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The Carrot Seed

The Carrot Seed

4.2 5
by Ruth Krauss

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Everyone is certain it won't grow, but a little boy remains confident in his carrot seed's potential. Watch as he carefully plants, tends to, and eventually harvests a carrot whose size is in direct proportion to his unflappable faith in it.


Everyone is certain it won't grow, but a little boy remains confident in his carrot seed's potential. Watch as he carefully plants, tends to, and eventually harvests a carrot whose size is in direct proportion to his unflappable faith in it.

Editorial Reviews

Barnes & Noble Staff
A small boy plants a carrot seed, only to be told by his family members that it won't grow. The little boy ignores the family, continues to tend his seed, and is rewarded one day with a HUGE carrot. This story about belief in oneself has been enjoyed by children for more than two decades. Johnson's flat and cartoonlike illustrations match Krauss's simple text perfectly.
In this cunningly paced fable about patience and standing one's ground, a little boy plants a carrot seed, weeds and waters the spot, and waits for something to happen. A parade of nay-sayers drop by to tell the boy, 'I'm afraid it won't come up. 'The big moment is a stupendous surprise. . . the little hero's homegrown triumph.
Children's Literature - Susie Wilde
Toddlers who like to carry around a favorite story will be glad for the board book formatting of Krauss' 1945 classic book, The Carrot Seed. This black and white illustrated story tells of a little boy with big faith. Don't be put off by the simplicity of design and lack of color, there's a good reason why this book has endured for over fifty years.
Children's Literature - Marilyn Courtot
What a great message! A little boy plants a carrot seed. He tends it with loving care in spite of the dire predictions by everyone that nothing will grow. Finally his faithful service is rewarded-an enormous carrot is his reward. Around for more than fifty years, this little treasure gets new life as a board book. 1993, (orig.
Children's Literature
This simplest of stories for the very young (first published in 1945 and never out of print) has a new, 60th-anniversary edition, essentially unchanged except for a bold new cover design and deeper colors on its pages. Krauss wrote many more stories, including two Caldecott Honor books and the beloved A Hole Is to Dig (illustrated by Maurice Sendak). The illustrator of The Carrot Seed is her husband, famous at the time for his comic strip Barnaby, but later best-known for Harold and the Purple Crayon. The collaborators show us a little boy planting a carrot seed, watering it, waiting for it to come up in spite of doubts by his family. His care, patience, and unshakable belief are rewarded when, one day, up pop tall green carrot fronds waving above his head. The final picture shows him wheeling away a huge, dark orange carrot—it has come up "just as he knew it would." Krauss has chosen each word with care; Johnson's spare pictures use an essential minimum of line and shape surrounded by lots of open space. Chris Van Allsburg would choose The Carrot Seed for his "Western canon for children." Sendak believes it to be a perfect picture book "that permanently transformed the face of children's book publishing." A truly minimalist creation, this tale of faith and belief on the part of a child living in his own world is deeply satisfying to the youngest readers, and an enduring classic among children's books. 2005 (orig. 1945), HarperCollins, Ages 2 to 7.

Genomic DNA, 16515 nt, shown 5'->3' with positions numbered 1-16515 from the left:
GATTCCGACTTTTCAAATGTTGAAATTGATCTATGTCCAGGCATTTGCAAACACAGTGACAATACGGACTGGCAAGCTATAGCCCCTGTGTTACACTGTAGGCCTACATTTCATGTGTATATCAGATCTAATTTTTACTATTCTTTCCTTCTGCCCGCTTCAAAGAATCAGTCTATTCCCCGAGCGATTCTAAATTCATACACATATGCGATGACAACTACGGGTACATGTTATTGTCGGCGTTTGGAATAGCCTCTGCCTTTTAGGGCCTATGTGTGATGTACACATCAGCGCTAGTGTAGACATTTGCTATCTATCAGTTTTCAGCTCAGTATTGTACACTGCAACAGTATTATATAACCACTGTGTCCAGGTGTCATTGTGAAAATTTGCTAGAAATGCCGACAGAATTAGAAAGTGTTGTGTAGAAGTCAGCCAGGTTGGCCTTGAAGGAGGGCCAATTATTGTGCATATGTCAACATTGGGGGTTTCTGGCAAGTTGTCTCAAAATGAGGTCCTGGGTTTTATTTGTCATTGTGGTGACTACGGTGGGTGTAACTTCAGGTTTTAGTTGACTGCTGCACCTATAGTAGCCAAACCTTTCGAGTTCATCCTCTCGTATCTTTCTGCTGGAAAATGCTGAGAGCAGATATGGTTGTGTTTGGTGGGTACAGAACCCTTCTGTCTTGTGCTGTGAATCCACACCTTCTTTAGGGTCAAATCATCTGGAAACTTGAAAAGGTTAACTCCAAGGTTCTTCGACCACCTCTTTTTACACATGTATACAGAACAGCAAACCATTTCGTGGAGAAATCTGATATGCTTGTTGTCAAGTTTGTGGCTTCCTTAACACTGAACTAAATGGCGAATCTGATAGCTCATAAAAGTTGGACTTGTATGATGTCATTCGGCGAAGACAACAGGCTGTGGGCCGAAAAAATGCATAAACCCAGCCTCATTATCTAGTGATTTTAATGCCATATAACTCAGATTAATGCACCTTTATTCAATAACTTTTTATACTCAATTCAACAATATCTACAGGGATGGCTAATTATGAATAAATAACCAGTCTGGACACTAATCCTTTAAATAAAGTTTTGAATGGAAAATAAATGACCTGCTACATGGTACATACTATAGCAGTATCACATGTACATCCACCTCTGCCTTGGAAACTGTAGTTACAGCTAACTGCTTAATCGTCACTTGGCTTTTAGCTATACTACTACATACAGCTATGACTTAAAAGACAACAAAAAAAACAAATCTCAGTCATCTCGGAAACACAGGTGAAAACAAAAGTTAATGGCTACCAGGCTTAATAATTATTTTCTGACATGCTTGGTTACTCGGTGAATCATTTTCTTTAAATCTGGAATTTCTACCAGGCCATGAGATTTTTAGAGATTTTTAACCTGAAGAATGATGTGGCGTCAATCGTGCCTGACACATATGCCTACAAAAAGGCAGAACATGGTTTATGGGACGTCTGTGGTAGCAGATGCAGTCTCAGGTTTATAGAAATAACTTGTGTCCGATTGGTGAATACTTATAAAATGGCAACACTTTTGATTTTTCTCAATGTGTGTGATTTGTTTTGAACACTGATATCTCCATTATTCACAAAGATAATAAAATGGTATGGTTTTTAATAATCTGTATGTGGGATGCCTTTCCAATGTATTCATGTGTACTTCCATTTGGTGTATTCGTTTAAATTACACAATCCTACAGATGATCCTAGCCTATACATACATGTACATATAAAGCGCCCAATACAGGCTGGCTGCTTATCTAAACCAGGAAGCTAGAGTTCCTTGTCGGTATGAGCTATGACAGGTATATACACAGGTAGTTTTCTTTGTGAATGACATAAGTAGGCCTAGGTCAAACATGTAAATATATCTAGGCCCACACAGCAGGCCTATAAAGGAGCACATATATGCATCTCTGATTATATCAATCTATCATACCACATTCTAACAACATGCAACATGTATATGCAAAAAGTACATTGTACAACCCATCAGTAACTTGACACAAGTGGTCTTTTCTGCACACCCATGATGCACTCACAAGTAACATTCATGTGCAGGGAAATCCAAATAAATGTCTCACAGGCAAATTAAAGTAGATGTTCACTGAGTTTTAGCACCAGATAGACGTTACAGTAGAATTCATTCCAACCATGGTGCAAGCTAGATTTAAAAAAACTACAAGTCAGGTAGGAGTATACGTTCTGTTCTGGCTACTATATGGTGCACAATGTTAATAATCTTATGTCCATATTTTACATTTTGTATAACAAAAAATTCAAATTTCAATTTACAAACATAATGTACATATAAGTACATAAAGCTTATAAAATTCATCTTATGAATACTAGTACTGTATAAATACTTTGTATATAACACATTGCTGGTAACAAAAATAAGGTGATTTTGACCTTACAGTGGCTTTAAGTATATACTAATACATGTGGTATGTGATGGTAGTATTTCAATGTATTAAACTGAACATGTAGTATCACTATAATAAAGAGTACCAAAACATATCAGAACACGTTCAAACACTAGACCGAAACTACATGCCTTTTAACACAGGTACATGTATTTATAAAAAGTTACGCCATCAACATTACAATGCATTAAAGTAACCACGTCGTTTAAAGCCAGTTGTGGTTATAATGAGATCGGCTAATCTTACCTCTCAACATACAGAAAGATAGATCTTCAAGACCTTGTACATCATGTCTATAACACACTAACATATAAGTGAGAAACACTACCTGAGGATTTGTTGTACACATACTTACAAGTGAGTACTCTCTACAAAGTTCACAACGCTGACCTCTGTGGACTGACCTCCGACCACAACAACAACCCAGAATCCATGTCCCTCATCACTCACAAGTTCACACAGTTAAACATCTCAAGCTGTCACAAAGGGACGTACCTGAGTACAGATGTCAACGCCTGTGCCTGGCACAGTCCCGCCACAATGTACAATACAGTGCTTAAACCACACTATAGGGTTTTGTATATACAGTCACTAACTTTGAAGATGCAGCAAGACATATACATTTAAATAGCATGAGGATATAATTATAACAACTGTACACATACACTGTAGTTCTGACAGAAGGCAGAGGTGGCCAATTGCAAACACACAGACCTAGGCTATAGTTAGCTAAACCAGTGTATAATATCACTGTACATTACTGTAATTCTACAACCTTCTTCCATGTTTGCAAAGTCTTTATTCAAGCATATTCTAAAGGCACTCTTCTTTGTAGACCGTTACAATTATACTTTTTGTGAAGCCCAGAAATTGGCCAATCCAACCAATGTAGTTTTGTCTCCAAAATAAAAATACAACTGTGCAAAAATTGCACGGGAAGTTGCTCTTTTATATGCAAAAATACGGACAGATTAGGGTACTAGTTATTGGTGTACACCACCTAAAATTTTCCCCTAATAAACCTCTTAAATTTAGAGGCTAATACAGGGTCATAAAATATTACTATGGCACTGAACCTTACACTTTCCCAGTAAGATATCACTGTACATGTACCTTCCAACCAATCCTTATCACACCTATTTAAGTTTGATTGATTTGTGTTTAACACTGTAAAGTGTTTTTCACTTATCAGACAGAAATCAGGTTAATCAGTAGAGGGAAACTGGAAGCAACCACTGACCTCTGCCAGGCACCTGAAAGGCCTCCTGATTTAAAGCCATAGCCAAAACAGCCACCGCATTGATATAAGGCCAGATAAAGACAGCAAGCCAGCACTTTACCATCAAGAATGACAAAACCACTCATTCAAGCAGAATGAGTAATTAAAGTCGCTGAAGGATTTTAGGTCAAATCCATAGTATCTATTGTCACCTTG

—Barbara L. Talcroft

Product Details

San Val, Incorporated
Publication date:

Meet the Author

Ruth Krauss's beloved picture books include two Caldecott Honor Books, The Happy Day, illustrated by Marc Simont, and A Very Special House, illustrated by Maurice Sendak, as well as the perennial favorite A Hole is to Dig, also illustrated by Mr. Sendak.

Crockett Johnson was born in New York and spent his childhood on Long Island. He acquired his art education at New York University and at Cooper Union.

For many years the author and illustrator of the popular comic strip Barnaby, Mr. Johnson also illustrated many wonderful children's books, including Ruth Krauss's The Carrot Seed. He is perhaps best remembered for his own slyly engaging books about a small boy named Harold and his journeys with a purple crayon.

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The Carrot Seed 4.2 out of 5 based on 0 ratings. 5 reviews.
Guest More than 1 year ago
This book was read to me in the 50's as a young boy. It is one of my favorite books of all times. Mom, dad and brother tell the young boy that something is impossible, a 'confederacy of dunces.'The boy persists and the carrot grows. This is a critical lesson of life, people telling you that something is impossible, children need to learn that things are 'possible,' and often when they try to make a bold move, the world will align against them, yet one must persist, as truly 'all things are possible.'
Guest More than 1 year ago
My 18 month old son loves it. It's simple text and cute illustrations are great for babies and it's a joy to read for the adults. As a bonus, you get a moral lesson with it.
Anonymous More than 1 year ago
Talk about critical. People are so negative to this kid who is just trying to grow a carrot. I'm not a fan of my kid repeating some of the things in this book. They are minor but in general kids should be encouraged, not discouraged.
orphan71 More than 1 year ago
A classic! Great way for kids to learn about patience
Anonymous More than 1 year ago